As someone who did not get their knowledge of "The Terminator" films from Gender Studies 101, I can say with a firm degree of confidence the story never hinged on "women who are going to fight back and save tomorrow." I know this for the simple fact that Sarah Connor would've died before the closing of the first reel if not for the protection of a certain brave and noble man named Kyle Reese, a soldier sent back through time by– wait for it– a male.
Back in 1984, before the days of "Fern Gully" meets "Dances with Wolves" in space, a 30-something James Cameron conceived of a story about an innocent young woman who learns from an inter-dimensional being that she would go on to birth the savior of mankind. His name would be John Connor (initials J.C.), whom she learns will lead humanity to triumph against a great evil. For that, an abominable force travels across dimensions to perform what can only be described as a retroactive abortion to stop this savior's birth. Only when this young woman takes ownership of her fate does she overcome her enemy.
If this sounds in the slightest bit familiar to you, that's because it's a retelling of the Nativity story. Albeit imperfectly, Sarah Connor represents the Virgin Mary, Kyle Reese represents St. Joseph, John Connor represents Christ, and The Terminator is an agent of the great Satan: Skynet.
What's most impressive about Cameron's early works is the presence of strong matriarchal characters whose love for their young carry the narrative. His two great heroines, Ellen Ripley and Sarah Connor, shoot guns and kill bad guys not out of some manic desire to stick it to the patriarchy but to protect their most prized possessions: children. Sarah Connor fights to protect John Connor (both unborn and mature) while Ellen Ripley fights to protect her figurative-daughter Newt.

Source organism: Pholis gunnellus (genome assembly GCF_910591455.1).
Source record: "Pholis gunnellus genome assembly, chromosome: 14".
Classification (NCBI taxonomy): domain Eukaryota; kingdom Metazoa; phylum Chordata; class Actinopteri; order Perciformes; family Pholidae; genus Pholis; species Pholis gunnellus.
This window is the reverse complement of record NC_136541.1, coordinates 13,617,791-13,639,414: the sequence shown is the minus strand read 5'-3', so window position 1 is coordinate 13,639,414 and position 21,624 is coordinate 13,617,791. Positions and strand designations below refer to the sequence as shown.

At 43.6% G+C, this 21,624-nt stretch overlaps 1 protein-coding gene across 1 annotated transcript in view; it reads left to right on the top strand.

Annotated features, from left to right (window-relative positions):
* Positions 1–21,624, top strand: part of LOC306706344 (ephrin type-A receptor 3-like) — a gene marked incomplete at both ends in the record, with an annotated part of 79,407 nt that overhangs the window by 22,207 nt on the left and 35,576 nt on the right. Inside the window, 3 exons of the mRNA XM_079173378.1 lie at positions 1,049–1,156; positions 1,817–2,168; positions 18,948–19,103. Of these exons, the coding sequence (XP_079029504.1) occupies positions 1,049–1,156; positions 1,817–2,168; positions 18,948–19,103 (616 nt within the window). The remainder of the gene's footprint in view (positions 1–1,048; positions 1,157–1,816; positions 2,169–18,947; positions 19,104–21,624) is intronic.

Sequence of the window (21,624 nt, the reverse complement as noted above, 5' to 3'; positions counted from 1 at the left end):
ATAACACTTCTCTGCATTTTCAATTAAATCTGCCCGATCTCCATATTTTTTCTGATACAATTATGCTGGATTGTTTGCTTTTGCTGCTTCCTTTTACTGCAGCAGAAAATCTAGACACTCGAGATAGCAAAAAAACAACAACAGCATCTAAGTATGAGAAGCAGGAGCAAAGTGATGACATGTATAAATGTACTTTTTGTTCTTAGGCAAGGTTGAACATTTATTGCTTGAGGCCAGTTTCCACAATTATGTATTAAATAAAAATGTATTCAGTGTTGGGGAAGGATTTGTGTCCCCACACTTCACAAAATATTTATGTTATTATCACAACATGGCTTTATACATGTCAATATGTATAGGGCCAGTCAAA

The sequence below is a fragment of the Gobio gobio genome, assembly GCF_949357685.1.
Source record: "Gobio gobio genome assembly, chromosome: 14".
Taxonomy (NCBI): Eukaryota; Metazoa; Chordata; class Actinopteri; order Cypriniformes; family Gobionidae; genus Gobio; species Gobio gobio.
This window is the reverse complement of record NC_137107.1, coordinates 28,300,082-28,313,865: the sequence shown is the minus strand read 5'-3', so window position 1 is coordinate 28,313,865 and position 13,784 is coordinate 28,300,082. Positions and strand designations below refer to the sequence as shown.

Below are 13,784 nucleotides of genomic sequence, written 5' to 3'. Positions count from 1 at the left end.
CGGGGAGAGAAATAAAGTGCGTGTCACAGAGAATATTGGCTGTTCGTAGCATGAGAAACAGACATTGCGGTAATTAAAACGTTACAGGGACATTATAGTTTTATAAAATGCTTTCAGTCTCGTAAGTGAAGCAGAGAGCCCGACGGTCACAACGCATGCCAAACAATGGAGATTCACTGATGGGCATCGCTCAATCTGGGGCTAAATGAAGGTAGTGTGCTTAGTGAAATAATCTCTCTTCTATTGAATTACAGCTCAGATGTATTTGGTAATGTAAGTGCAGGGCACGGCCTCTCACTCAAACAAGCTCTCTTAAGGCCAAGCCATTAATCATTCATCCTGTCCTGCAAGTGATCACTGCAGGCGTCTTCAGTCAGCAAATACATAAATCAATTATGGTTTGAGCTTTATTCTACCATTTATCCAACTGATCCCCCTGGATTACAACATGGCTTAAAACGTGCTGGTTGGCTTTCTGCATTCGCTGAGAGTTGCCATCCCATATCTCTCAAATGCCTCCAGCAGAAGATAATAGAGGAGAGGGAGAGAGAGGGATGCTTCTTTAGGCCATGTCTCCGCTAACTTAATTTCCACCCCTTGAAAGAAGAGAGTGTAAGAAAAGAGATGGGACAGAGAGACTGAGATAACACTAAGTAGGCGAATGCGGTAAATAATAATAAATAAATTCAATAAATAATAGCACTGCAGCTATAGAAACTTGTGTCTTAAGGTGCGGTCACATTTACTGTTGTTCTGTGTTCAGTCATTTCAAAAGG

Though tough and certainly no-nonsense in their own right, neither Sarah Connor nor Ellen Ripley show disrespect to the men around them, or rather, the actual men around them. Effeminate, weak-willed men like Dr. Silverman and Lt. Gorman, they steamroll over. Righteous, heroic men like Kyle Reese and Corporal Hicks, they respect; actually, they depend on them for survival and vice-versa. In Catholicism, we call this the "complementarity of man and woman."
Now granted, Cameron does give us a more masculine Sarah Connor in "T2," a gun-wielding "I need no stinking man" warrior princess. But here's the thing feminists won't like: Cameron presents this as a flaw. Oh sure, he rolls with the idea that women need guns and self-defense to protect themselves (thanks for the hat-tip there, Jim), but in no way does he endorse the idea that Sarah Connor needs a man like a fish needs a bicycle.
If "T1" presented us an innocent Sarah Connor, then "T2" presents us with a brutalized Sarah Connor. Here, she's a victim of terrible violence overcoming post-traumatic stress. It clouds her reason to the point of near insanity. She almost murders an innocent man in front of his own children, for crying out loud. Only when she confronts her fear by befriending the new and improved Terminator (Schwarzenegger at his best) can she rise to become the fierce matriarch again.
The story presents Sarah's dogged independence as a weakness, not an asset. You may recall that pivotal scene in the director's cut where she comes within inches of hammering The Terminator's CPU to bits, nearly killing the one entity that can protect her and John from the T-1000. Recall the dialogue in that moment. "We can take care of ourselves," she tells John as he protests. It is only when John, the future savior of mankind, asserts his authority that she backs down. Later, she comes to see that was a wise choice. Not only does this new and improved Terminator protect John's life, it becomes the boy's father figure. In the end, Sarah lays down her hate and even goes on to regard The Terminator's heroic act of self-sacrifice as an example for humanity.
So, in actuality, the underlying message of "The Terminator" franchise is not "the future is female," but rather "the future is male and female or we're doomed."